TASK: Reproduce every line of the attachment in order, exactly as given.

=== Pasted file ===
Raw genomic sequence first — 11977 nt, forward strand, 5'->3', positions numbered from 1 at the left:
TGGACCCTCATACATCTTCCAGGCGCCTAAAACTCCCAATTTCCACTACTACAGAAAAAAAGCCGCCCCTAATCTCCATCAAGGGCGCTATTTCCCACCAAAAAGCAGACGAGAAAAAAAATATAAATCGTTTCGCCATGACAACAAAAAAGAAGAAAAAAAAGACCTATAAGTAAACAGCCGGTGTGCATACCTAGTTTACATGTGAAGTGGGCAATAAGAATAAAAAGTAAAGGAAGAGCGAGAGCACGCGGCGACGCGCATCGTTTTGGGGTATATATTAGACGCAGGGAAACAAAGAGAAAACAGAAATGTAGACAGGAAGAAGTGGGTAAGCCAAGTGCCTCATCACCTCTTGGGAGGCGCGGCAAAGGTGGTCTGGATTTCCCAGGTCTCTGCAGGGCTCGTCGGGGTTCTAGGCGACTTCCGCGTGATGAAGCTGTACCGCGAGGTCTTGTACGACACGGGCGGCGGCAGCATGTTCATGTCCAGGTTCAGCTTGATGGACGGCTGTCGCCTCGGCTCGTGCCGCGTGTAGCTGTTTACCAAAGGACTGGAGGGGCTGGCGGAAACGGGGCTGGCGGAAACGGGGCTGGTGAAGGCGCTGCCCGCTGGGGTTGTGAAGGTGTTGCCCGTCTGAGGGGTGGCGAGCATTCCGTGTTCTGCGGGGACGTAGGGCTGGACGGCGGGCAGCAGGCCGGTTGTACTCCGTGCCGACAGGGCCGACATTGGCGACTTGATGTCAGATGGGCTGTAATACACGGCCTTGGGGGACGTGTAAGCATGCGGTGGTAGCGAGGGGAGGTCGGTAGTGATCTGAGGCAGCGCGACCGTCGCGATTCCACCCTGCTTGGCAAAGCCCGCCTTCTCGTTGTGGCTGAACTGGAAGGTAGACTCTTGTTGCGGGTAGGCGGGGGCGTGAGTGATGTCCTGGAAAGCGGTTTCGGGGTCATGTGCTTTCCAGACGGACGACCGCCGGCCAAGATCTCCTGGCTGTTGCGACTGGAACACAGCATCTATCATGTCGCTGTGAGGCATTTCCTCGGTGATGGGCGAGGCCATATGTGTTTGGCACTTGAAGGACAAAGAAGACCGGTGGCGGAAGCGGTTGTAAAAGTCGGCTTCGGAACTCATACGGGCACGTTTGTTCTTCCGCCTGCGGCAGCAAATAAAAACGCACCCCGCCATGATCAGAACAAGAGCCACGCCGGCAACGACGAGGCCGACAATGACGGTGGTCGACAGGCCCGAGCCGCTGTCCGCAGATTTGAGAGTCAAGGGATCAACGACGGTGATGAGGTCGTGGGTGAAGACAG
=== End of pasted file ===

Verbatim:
Raw genomic sequence first — 11977 nt, forward strand, 5'->3', positions numbered from 1 at the left:
TGGACCCTCATACATCTTCCAGGCGCCTAAAACTCCCAATTTCCACTACTACAGAAAAAAAGCCGCCCCTAATCTCCATCAAGGGCGCTATTTCCCACCAAAAAGCAGACGAGAAAAAAAATATAAATCGTTTCGCCATGACAACAAAAAAGAAGAAAAAAAAGACCTATAAGTAAACAGCCGGTGTGCATACCTAGTTTACATGTGAAGTGGGCAATAAGAATAAAAAGTAAAGGAAGAGCGAGAGCACGCGGCGACGCGCATCGTTTTGGGGTATATATTAGACGCAGGGAAACAAAGAGAAAACAGAAATGTAGACAGGAAGAAGTGGGTAAGCCAAGTGCCTCATCACCTCTTGGGAGGCGCGGCAAAGGTGGTCTGGATTTCCCAGGTCTCTGCAGGGCTCGTCGGGGTTCTAGGCGACTTCCGCGTGATGAAGCTGTACCGCGAGGTCTTGTACGACACGGGCGGCGGCAGCATGTTCATGTCCAGGTTCAGCTTGATGGACGGCTGTCGCCTCGGCTCGTGCCGCGTGTAGCTGTTTACCAAAGGACTGGAGGGGCTGGCGGAAACGGGGCTGGCGGAAACGGGGCTGGTGAAGGCGCTGCCCGCTGGGGTTGTGAAGGTGTTGCCCGTCTGAGGGGTGGCGAGCATTCCGTGTTCTGCGGGGACGTAGGGCTGGACGGCGGGCAGCAGGCCGGTTGTACTCCGTGCCGACAGGGCCGACATTGGCGACTTGATGTCAGATGGGCTGTAATACACGGCCTTGGGGGACGTGTAAGCATGCGGTGGTAGCGAGGGGAGGTCGGTAGTGATCTGAGGCAGCGCGACCGTCGCGATTCCACCCTGCTTGGCAAAGCCCGCCTTCTCGTTGTGGCTGAACTGGAAGGTAGACTCTTGTTGCGGGTAGGCGGGGGCGTGAGTGATGTCCTGGAAAGCGGTTTCGGGGTCATGTGCTTTCCAGACGGACGACCGCCGGCCAAGATCTCCTGGCTGTTGCGACTGGAACACAGCATCTATCATGTCGCTGTGAGGCATTTCCTCGGTGATGGGCGAGGCCATATGTGTTTGGCACTTGAAGGACAAAGAAGACCGGTGGCGGAAGCGGTTGTAAAAGTCGGCTTCGGAACTCATACGGGCACGTTTGTTCTTCCGCCTGCGGCAGCAAATAAAAACGCACCCCGCCATGATCAGAACAAGAGCCACGCCGGCAACGACGAGGCCGACAATGACGGTGGTCGACAGGCCCGAGCCGCTGTCCGCAGATTTGAGAGTCAAGGGATCAACGACGGTGATGAGGTCGTGGGTGAAGACAG